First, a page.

04 SES 08 B, New Dilemmas And Potentialities Of Inclusive Teaching: A View From The Field
Inclusion is a major focus of government policies worldwide (Pijl et al., 1997). It is promoted by international agencies aiming to transform education systems in order to respond to the diversity of all learners. In Scotland, the National Framework for Inclusion (STEC, 2014) has been developed to support pre-service and qualified teachers to work inclusively to provide fair experiences to all learners (Barret et al., 2015). The Framework views inclusion as a process of increasing the participation of learners and decreasing exclusion from curricula and mainstream schools (Ainscow et al., 2006). It is also based on the approach of Inclusive Pedagogy (Florian and Black-Hawkins, 2011) which recognises and responds to children's possible difficulties while respecting their dignity (Barret et al., 2015).
This paper focuses on a collaborative study which aims to identify and map inclusive pedagogy across Scotland’s universities initial teacher education programmes. As such, it is of national and international importance. The study is supported by the Scottish Council of Deans of Education. Following the development of the National Framework for Inclusion (STEC, 2009 and updated 2014), the Scottish Universities Inclusion Group have been working to articulate and deliver consistent approaches to the promotion of inclusive pedagogy across initial teacher education courses in Scotland. This study is very important as there is currently a lot of discussion and enquiries about inclusion and the way additional support needs are addressed during initial teacher education. Also, there are concerns relating to current national debates about provision for children who require additional support. It is believed that this is a significant research exercise which aims to improve the quality of teaching in ITE in Scotland and is supported by the Scottish Council of Deans of Education. The eight Scottish Universities (University of West Scotland, University of Dundee, University of Glasgow, University of Strathclyde, University of Aberdeen, University of Stirling, University of Edinburgh, University of the Highlands and Islands) have collected data within their own context choosing the most appropriate methods for each context. This involved the use of questionnaires, interviews, focus groups and documentary analysis of course documentation.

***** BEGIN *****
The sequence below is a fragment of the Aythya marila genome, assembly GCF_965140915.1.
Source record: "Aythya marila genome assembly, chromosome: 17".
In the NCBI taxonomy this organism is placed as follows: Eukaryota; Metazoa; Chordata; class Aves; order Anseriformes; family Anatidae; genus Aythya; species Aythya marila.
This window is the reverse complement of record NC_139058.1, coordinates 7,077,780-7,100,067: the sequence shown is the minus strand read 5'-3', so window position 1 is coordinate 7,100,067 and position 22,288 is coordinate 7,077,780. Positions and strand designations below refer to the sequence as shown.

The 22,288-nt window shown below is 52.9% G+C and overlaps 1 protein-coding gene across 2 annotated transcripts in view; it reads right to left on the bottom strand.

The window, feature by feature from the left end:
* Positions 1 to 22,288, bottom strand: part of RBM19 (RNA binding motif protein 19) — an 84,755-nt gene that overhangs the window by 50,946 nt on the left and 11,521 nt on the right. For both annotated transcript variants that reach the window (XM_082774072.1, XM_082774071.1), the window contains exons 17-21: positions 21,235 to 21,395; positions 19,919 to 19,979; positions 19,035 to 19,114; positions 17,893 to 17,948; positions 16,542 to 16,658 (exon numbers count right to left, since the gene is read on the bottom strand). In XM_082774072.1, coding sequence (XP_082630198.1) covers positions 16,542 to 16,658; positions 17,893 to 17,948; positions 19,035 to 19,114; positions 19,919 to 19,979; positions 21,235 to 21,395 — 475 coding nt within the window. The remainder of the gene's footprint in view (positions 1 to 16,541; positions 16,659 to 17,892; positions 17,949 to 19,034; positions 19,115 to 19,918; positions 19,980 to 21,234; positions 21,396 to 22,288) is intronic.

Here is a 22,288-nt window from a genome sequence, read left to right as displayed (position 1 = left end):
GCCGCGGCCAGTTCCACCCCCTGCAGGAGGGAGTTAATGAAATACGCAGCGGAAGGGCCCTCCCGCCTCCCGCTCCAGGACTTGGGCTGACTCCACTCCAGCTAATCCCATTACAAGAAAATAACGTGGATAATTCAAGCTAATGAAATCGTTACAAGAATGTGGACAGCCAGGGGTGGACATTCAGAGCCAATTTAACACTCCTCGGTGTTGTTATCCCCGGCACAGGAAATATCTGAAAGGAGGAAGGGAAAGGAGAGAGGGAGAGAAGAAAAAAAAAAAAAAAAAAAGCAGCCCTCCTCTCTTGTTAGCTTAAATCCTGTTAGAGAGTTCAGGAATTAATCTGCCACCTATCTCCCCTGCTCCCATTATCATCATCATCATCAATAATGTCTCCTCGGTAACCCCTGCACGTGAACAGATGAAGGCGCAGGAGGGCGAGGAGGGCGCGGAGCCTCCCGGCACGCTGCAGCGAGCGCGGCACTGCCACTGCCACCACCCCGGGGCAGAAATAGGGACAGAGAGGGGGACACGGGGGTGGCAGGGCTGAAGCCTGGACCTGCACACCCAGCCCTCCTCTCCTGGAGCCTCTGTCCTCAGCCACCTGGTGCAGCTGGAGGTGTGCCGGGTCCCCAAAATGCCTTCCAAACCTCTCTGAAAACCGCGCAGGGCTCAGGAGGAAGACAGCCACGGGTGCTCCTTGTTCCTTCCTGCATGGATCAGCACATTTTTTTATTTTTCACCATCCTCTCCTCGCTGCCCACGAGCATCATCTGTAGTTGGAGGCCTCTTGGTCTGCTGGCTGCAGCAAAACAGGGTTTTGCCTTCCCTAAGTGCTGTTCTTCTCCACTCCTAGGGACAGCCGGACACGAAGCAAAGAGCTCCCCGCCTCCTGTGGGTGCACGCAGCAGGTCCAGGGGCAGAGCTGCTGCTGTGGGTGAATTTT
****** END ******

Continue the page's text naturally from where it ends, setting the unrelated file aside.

This paper presents the results of the research study conducted at the University in Stirling in terms of the mapping exercise. The following questions will be addressed:
Where is inclusion and inclusive practice included in our teacher education programmes?
What is the academics’ view on teaching of inclusion and inclusive practice in our teacher education programmes?
How the visibility of the teaching about inclusion and inclusive practice can be increased within our teacher education programmes?
Academics who teach our ITE programme were invited to complete an online questionnaire and participate in a focus group. The mapping of practice was recorded using the Council of Europe’s ‘Tool to Upgrade Teacher Education Practices for Inclusive Education’ (Hollenweger, Pantic and Florian, 2015) to map inclusive teacher education practice and to identify and record how the principled approaches of the National Framework for Inclusion are evident in initial teacher education across Scotland. The tool uses an activity model that can be applied to examine the activities that are taking place on our courses, and the intended outcomes. Inclusive education is a major topic for both policy and practice and it is important that robust information about philosophy and practice is available in the light of ongoing Scottish Government and media engagement with the issue.
This is an ongoing study. The data have been collected and are currently being analised. Preliminary analysis of the questionnaires and the focus groups indicate that inclusion is embedded in our ITE programme, sometimes implicitly and other explicitly. According to most participants, our students respect the principles of inclusion, they are generally interested, and they want to develop their knowledge and skills as inclusive practitioners. Most colleagues replied that we should be more explicit about inclusion in our module documentation, and signpost it more effectively when teaching. Conclusions and findings, including recommendations for policy, will be reported at the conference. The findings will be of relevance to a European audience and will invite reflection on the practices of other European universities.
Ainscow, M., Booth, T. and Dyson, A. (2006) Improving Schools, Developing Inclusion. London: Routledge.
Barrett, L., Beaton, M., Head, G., McAuliffe, L., Moscardini, L., Spratt, J. and Sutherland, M. (2015) 'Developing inclusive practice in Scotland: the National Framework for Inclusion', Pastoral Care in Education, 33(3), pp. 180-187.
HOLLENWEGER, J., PANTIC, N and FLORIAN (2015) Tool to Upgrade Teacher Education Practices for Inclusive Education. Strasbourg: Council of Europe. Retrieved from http://pjp-eu.coe.int/documents/1473702/8927135/Tool+to+Upgrade+Teacher+Education+Practices+for+Inclusive+Education/0cf28c1b-4f95-49ab-9fd3-de77b772ffed%20
Pijl, S. J., Meijer, C.J.W. and Hegarty, S. (ed) (1997) Inclusive education: a global agenda. London: Routledge.
STEC (2014) National Framework for Inclusion. Available at:
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Network 1. Continuing Professional Development: Learning for Individuals, Leaders, and Organisations
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